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Interest Rate Cut will Only Hasten Recession

February 2, 2001

The recent decision on the part of the Fed to cut interest rates by 0.5% on top of a previous cut was a mistake, an assertion which will be borne out with unmistakable clarity in the months ahead. Unfortunately, all too many within the financial community and mainstream press embrace quite the opposite view, viz., lowering rates can only stimulate the economy and avert the looming possibility of recession. While this belief is very much a part of today's conventional economic thinking, nothing could be further from the truth.

The historical record demonstrates that lower interest rates is effective in galvanizing economic performance only when credit has been rapidly expanding. When a credit bubble bursts and deflation sets in, lowering bank interest rates only augments the growing trend toward credit contraction, or recession. Ludwig Von Mises, the great Austrian economist, called central bank efforts at manipulating the economy through interest rates "disastrous." We are about to discovery the veracity of his observation.

What we are witnessing, as forecast by the Nasdaq plunge last year, is the deflation of the great 1990's credit expansion. Notice how many media advertisements of late exhort consumers to "pay of your debt now" or "live debt-free." This only symbolizes the incipient national obsession with debt amortization. And as all-too many countries have painfully discovered credit contraction is the kiss of death to any financial or economic bull market.

It would seem that we have entered a period of long-term interest rate decline (that is, the "natural" rate of interest) and a corresponding bull market in Treasury bond prices. Look carefully at the chart of 30-year T-bond prices. Notice the bearish parabolic dome that was broken early in 2000. This constituted an important reversal of trend, a trend that is now beginning to influence Fed interest rate policy. Since the spike reversal of last year, T-bond prices have continued to trend higher (inversely to yields) in confirmation of the incipient bull market in bonds. The chart pattern is forecasting considerably higher prices in the months and years ahead.

Indeed, falling interest rates (hence, rising bond prices) are a hallmark of deflation. The U.S. financial and economic sectors will be deflating severely over the next 3-4 years and the rapid decline in interest rates only underscores the growing intensity of this trend. While Fed manipulation of the bank rate of interest may produce desirable effects in the extremely short-term, time will bear out the fallacy of this policy.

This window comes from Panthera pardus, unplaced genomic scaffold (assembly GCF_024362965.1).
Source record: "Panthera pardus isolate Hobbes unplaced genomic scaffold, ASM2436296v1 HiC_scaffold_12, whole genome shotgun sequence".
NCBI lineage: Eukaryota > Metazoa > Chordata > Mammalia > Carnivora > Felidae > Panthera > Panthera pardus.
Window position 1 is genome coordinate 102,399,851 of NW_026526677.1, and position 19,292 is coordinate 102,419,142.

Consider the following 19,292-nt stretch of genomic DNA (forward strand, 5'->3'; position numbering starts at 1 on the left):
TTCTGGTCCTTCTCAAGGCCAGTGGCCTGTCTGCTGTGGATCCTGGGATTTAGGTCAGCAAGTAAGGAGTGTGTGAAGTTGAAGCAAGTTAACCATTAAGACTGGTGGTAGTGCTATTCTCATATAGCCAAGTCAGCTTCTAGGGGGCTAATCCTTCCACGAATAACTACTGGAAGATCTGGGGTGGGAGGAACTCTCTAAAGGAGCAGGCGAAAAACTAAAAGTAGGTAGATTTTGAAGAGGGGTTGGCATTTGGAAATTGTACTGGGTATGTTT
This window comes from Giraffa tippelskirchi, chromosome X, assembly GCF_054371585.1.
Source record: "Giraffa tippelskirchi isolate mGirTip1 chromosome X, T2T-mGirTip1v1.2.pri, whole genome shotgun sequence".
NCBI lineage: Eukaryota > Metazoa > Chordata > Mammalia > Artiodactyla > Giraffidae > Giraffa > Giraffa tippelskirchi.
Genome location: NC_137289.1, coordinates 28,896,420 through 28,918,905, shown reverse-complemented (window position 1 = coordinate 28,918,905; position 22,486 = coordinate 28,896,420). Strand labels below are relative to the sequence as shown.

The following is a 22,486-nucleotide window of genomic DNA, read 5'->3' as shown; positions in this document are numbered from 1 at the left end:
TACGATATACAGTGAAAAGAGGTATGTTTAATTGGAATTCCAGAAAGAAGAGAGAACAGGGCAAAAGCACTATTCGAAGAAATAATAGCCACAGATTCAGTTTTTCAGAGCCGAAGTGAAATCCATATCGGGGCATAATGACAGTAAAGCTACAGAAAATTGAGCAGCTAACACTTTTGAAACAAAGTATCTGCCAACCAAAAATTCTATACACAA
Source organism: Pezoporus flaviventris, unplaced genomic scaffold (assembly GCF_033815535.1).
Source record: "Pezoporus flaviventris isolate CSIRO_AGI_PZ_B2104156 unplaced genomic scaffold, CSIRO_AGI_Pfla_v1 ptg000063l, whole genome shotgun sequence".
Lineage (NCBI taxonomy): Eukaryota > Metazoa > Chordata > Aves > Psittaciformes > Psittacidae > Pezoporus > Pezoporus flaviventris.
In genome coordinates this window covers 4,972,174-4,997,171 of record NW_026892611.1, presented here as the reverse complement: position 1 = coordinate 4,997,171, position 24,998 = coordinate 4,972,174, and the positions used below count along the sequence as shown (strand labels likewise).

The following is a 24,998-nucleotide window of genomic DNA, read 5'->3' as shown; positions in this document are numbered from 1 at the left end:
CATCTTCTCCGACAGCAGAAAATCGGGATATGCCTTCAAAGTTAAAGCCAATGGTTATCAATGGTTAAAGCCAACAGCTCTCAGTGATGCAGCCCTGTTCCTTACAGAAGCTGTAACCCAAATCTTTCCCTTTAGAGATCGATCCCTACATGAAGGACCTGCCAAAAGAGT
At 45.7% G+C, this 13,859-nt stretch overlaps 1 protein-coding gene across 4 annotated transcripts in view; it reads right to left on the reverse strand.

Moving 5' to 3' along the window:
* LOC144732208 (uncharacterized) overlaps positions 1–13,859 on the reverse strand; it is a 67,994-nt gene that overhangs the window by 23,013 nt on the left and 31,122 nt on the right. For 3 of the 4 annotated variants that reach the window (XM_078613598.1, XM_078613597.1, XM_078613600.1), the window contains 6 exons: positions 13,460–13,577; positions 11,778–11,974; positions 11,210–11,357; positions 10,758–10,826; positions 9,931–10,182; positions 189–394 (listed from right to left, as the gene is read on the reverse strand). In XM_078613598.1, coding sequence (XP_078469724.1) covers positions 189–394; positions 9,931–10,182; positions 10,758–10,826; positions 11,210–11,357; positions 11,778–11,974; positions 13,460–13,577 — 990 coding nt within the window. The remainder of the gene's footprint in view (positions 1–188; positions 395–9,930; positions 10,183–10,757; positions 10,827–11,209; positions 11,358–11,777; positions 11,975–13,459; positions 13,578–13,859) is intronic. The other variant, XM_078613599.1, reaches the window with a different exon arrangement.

Our present case will likely mirror that of 1990's Japan in that any attempt on the part of the Fed at lowering rates will only encourage banks and large institutions to clean their books of bad loans and will not encourage the issuance of new loans. Consumers, meanwhile, will take advantage of lower rates to extinguish their installment debts and amortize their mortgages.

We have seen this situation before—this kind of trend only feeds on itself and grows progressively worse in time. The Fed's latest tinkering with monetary policy—far from averting recession—will only hasten its arrival.

Clif Droke is the editor of the three times weekly Momentum Strategies Report newsletter, published since 1997, which covers U.S. equity markets and various stock sectors, natural resources, money supply and bank credit trends, the dollar and the U.S. economy.  The forecasts are made using a unique proprietary blend of analytical methods involving cycles, internal momentum and moving average systems, as well as investor sentiment.  He is also the author of numerous books, including “2014: America’s Date With Destiny.” You can view all of Clif's books here. For more information visit

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